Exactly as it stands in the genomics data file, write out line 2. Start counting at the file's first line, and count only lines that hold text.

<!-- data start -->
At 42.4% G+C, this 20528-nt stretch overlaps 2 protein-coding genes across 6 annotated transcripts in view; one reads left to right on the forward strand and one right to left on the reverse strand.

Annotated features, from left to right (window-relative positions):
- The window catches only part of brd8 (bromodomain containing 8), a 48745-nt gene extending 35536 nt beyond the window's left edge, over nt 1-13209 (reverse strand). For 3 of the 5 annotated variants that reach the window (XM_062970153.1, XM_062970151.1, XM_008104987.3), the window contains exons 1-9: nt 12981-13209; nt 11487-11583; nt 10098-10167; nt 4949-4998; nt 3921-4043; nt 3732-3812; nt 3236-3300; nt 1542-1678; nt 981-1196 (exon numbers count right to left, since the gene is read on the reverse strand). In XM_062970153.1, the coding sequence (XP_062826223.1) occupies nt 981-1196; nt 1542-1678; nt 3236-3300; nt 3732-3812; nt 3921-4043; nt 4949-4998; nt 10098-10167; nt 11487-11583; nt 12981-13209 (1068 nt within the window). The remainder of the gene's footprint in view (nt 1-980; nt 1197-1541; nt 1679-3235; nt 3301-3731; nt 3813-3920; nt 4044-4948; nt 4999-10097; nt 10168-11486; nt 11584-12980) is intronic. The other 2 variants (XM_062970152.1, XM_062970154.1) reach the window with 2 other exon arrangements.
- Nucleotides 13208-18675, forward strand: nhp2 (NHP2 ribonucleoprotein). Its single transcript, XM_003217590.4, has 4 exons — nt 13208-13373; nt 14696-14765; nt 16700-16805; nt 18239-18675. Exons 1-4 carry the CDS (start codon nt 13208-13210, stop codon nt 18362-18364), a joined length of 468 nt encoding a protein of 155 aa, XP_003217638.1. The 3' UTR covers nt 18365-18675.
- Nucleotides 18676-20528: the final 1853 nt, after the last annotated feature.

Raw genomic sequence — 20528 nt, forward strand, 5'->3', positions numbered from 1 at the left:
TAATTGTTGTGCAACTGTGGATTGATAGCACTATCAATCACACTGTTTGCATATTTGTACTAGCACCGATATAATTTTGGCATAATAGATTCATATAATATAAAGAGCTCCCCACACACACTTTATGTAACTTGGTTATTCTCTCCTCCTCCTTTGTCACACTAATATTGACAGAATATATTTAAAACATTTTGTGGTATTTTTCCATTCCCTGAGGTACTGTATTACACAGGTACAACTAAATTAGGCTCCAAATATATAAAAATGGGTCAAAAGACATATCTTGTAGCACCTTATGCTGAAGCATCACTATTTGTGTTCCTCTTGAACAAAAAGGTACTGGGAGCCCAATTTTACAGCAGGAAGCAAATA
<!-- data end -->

Annotated features, from left to right (window-relative positions):